As the images and video of the moment clearly reveal, Mr. Kavanaugh’s raw, visceral fear outweighed his empathy. Convinced that the approaching man was a threat to him rather than a figure deserving of our nation’s greatest empathy, he fled the scene.
Now, in defense of Mr. Kavanaugh, it is fair to say that his reaction was, in part, a result of his unfamiliarity with Mr. Guttenberg, but it is also fair to say that his reaction was not really a choice. It was instead a manifestation of his fight-or-flight instinct — a visceral reaction — that compelled him to forgo all rational judgment of the seemingly non-threatening person beside him in favor of self-preservation.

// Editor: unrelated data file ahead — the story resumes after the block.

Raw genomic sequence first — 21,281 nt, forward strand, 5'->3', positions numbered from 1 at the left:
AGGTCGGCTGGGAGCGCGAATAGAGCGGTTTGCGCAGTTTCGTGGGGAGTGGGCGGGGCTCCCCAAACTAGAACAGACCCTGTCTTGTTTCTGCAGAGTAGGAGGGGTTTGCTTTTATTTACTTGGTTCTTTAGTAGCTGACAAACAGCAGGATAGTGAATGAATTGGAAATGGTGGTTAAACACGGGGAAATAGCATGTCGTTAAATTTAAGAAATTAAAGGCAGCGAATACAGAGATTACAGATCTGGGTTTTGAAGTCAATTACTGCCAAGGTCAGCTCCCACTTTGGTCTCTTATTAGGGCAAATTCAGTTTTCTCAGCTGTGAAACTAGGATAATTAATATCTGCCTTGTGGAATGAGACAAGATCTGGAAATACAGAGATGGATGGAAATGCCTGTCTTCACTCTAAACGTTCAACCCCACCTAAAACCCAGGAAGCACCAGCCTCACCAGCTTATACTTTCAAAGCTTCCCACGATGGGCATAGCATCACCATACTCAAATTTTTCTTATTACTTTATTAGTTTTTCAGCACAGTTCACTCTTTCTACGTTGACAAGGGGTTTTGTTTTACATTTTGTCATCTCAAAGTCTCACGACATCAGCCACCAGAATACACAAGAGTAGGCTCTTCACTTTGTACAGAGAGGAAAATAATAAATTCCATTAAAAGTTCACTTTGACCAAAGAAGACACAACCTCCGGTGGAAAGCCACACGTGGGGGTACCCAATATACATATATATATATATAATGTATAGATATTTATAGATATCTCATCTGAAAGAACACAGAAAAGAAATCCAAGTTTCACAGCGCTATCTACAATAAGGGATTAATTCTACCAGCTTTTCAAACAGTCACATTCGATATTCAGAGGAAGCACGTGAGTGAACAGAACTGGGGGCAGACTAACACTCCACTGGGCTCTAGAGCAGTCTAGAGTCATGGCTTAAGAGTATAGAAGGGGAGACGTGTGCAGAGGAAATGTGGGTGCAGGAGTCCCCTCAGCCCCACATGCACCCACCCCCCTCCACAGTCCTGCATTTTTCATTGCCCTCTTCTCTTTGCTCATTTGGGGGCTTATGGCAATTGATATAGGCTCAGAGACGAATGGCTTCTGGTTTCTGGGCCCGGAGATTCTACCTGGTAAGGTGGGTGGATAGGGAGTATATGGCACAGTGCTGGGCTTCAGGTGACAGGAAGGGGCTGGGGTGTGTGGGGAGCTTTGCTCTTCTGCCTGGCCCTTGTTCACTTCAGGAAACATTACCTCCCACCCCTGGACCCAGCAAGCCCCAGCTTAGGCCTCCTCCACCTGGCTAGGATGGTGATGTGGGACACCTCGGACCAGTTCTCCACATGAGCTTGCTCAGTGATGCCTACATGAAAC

Weeks later, Brett Kavanaugh was elevated to a position in which he would be called upon to make rational judgments about issues that will affect all of us for decades to come.
What can we conclude from these encounters with caravans and Kavanaughs? (Plurals intended, as there have been multiple versions of each).
Our human condition places us in a continuous struggle between fear and empathy. We live in an uncertain, ambiguous world — a constant state in which we gravitate, willingly or instinctively, toward one or the other.
As it relates to the ongoing stream of stimuli bombarding us, it is time we realize that these two concepts are mutually exclusive. Very simply, fear is exclusively about ourselves, whereas empathy is inclusively about others. The powerful forces of self-preservation account for the visceral nature of fear, whereas empathy is more often a choice we make — an intentional act.